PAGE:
There is a special reason why this was so very important to me. My beautiful daughter, Savannah, the youngest of my five children was a very sick little baby when she was about 6 months old. Though we never did get a diagnosis for why Savannah became so seriously ill, one of the turning points for her recovery was when she received a blood transfusion at St Luke’s Children’s Hospital on September 22, 2007.

Savannah in the PICU after her blood transfusion in Sept of 2007.

Savannah in the PICU after her blood transfusion in Sept of 2007.

I remember being terrified as they told me that my little girl might not live through the night, but standing by her bedside, stroking the soft tufts of blond hair on her little cherub head and singing softly to her through my tears as she received that life-giving blood. As the hours went by, color started to return to Savannah’s face. It would be nearly a year before Savannah would be fully well again, but that night will forever be etched into my memory as the night she was given hope again.  I told my husband that very day that it was very important to me to one day donate blood as the best way possible I could say, “Thank you” to whoever had given so selflessly to my own baby girl and helped save her life!

Well, a few weeks ago, while on an early morning run with my pal, Ryan, he mentioned feeling a little tired since he’d given blood the day before. That’s when I shared with him my own family’s story and told him I really wanted to give blood too! So, he invited me to join him the next time the American Red Cross came to his office and I happily jumped at the chance!

Thank you, Ryan for being a great example to me and letting me join you so I can do my part too!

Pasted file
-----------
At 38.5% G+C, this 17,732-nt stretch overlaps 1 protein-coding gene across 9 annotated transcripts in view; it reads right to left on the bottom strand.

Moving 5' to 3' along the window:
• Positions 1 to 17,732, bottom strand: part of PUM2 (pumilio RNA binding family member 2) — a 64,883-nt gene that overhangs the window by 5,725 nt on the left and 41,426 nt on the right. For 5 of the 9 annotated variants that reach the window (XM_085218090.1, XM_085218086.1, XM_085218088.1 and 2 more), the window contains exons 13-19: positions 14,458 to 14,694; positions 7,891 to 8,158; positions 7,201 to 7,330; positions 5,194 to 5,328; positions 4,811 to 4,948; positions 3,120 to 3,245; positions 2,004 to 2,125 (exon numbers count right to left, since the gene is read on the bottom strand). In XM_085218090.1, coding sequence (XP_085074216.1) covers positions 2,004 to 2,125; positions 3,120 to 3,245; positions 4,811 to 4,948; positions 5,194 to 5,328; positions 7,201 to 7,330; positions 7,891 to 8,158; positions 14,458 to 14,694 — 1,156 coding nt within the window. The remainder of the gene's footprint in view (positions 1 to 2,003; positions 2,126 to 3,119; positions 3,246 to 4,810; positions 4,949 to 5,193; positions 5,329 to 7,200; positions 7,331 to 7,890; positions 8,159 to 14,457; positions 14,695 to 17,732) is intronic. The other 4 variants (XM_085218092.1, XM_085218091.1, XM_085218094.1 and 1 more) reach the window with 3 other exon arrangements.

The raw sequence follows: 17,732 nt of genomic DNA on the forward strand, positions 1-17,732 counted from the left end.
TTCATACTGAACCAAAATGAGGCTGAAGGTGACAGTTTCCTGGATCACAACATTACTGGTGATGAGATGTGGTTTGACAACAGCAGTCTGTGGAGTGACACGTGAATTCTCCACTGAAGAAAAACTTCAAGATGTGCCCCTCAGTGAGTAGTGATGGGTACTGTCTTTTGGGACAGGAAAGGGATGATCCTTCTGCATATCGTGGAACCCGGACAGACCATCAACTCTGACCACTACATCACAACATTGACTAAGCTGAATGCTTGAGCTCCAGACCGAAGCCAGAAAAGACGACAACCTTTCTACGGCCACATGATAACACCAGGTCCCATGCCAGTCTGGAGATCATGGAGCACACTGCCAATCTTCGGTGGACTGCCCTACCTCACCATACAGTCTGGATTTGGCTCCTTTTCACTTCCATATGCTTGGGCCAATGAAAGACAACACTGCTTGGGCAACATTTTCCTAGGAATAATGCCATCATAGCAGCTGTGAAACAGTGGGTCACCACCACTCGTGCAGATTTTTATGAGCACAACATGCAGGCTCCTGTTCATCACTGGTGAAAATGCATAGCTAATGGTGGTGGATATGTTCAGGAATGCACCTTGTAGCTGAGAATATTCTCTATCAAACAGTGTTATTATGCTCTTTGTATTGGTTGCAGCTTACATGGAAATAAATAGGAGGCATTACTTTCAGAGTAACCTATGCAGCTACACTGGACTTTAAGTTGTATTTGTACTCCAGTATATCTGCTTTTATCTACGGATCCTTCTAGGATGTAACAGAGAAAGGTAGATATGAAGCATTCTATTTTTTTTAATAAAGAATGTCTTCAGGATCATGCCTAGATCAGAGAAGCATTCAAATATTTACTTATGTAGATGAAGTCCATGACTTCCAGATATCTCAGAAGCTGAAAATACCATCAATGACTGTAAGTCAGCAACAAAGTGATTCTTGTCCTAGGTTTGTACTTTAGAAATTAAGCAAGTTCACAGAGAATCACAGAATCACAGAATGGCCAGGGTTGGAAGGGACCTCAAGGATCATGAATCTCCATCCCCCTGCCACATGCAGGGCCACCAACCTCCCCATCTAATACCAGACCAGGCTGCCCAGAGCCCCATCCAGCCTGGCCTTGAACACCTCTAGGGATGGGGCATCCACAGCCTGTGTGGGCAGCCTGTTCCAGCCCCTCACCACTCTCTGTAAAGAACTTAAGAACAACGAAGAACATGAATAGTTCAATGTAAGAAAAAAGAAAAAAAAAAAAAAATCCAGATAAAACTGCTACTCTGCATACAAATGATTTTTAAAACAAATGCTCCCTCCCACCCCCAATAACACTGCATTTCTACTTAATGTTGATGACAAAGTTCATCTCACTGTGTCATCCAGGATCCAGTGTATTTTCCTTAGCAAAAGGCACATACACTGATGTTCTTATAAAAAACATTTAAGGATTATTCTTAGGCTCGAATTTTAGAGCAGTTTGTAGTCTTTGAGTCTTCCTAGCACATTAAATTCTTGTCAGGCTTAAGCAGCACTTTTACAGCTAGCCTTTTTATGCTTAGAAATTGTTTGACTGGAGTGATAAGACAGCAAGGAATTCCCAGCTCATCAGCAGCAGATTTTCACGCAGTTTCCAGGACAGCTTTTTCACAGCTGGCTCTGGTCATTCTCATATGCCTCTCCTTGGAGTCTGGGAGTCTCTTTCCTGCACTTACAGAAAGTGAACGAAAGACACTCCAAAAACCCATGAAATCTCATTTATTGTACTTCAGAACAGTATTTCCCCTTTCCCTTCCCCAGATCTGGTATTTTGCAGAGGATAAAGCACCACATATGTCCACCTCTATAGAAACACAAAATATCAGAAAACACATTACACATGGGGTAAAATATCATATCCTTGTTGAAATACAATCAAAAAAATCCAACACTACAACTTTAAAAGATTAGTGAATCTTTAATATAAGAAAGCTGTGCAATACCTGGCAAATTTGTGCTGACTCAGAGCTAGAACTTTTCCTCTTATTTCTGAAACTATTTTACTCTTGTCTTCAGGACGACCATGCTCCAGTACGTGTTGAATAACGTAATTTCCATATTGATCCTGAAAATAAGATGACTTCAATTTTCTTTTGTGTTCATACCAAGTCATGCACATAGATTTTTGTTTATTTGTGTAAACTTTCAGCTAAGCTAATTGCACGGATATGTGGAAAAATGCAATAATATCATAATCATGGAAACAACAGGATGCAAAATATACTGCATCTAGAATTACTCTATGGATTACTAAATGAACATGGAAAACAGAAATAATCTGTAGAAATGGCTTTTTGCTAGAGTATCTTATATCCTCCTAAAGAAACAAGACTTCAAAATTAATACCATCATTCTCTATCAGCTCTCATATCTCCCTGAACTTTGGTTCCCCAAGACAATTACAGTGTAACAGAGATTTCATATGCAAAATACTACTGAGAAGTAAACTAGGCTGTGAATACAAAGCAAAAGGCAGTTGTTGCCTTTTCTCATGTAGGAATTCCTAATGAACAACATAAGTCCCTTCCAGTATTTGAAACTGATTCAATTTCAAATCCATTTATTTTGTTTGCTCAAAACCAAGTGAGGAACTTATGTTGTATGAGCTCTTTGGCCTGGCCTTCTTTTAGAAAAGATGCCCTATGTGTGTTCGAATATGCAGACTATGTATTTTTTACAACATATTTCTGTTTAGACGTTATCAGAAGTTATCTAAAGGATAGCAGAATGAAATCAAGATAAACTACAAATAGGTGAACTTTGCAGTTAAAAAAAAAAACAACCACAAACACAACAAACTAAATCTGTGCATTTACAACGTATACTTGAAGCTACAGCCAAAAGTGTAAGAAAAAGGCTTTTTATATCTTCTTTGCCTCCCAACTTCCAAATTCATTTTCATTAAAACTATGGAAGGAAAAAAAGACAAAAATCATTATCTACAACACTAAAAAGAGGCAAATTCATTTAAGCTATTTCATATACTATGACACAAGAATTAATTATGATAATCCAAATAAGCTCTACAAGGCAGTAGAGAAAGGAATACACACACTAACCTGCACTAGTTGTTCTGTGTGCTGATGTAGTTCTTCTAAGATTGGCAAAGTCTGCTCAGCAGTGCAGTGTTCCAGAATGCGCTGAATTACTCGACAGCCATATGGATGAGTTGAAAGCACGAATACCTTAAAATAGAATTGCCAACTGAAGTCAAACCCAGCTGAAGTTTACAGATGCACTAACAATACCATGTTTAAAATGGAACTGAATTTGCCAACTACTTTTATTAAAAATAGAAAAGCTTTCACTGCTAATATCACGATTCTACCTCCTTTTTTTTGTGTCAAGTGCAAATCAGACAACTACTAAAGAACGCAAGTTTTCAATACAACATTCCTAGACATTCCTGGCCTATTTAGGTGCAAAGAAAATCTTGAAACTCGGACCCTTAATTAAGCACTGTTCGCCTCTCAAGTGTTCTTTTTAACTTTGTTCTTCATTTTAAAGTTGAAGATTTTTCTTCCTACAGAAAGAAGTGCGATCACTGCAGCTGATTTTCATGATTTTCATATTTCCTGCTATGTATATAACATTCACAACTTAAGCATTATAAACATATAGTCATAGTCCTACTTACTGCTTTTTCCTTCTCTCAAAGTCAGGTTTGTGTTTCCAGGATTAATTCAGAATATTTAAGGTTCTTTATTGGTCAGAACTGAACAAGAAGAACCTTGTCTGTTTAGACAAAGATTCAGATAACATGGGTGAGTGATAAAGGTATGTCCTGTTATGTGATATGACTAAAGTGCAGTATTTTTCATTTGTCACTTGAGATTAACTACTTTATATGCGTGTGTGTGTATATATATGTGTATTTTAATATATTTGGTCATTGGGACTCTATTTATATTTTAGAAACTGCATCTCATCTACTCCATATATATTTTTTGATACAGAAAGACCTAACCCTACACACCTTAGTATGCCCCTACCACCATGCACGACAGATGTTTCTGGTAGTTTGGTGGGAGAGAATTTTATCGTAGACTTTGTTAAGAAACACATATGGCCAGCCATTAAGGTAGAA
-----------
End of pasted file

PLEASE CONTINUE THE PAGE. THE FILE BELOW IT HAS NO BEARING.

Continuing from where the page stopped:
Thank you, Ryan for being a great example to me and letting me join you today!

So, today was that day. The day I was able to pay it forward. As I was lying back in the chair, I thought about how frightened and hopeless I’d felt the day Savannah needed blood and how utterly grateful I was when there was blood available to give to her. I wondered about where my own blood would go. Would it be another little baby like my own who would need it? A mother? A grandpa? It really doesn’t matter. It just feels amazing to know that there is a very simple way to do some good, to provide some help to those who really need it!

So, if you are like I was – thinking that giving blood is a good thing to do and something you’d always intended to do, I encourage you to take the steps to find a local donation location so that you, too, can share the gift of life! And for those of you, like Ryan who have been giving for years, please know from the bottom of my heart how truly grateful I am for your kindness! Thank you!!


Savannah (who's a healthy 6 year old and the light of my life) and I.

Savannah (who’s a healthy 6 year old and the light of my life) and I.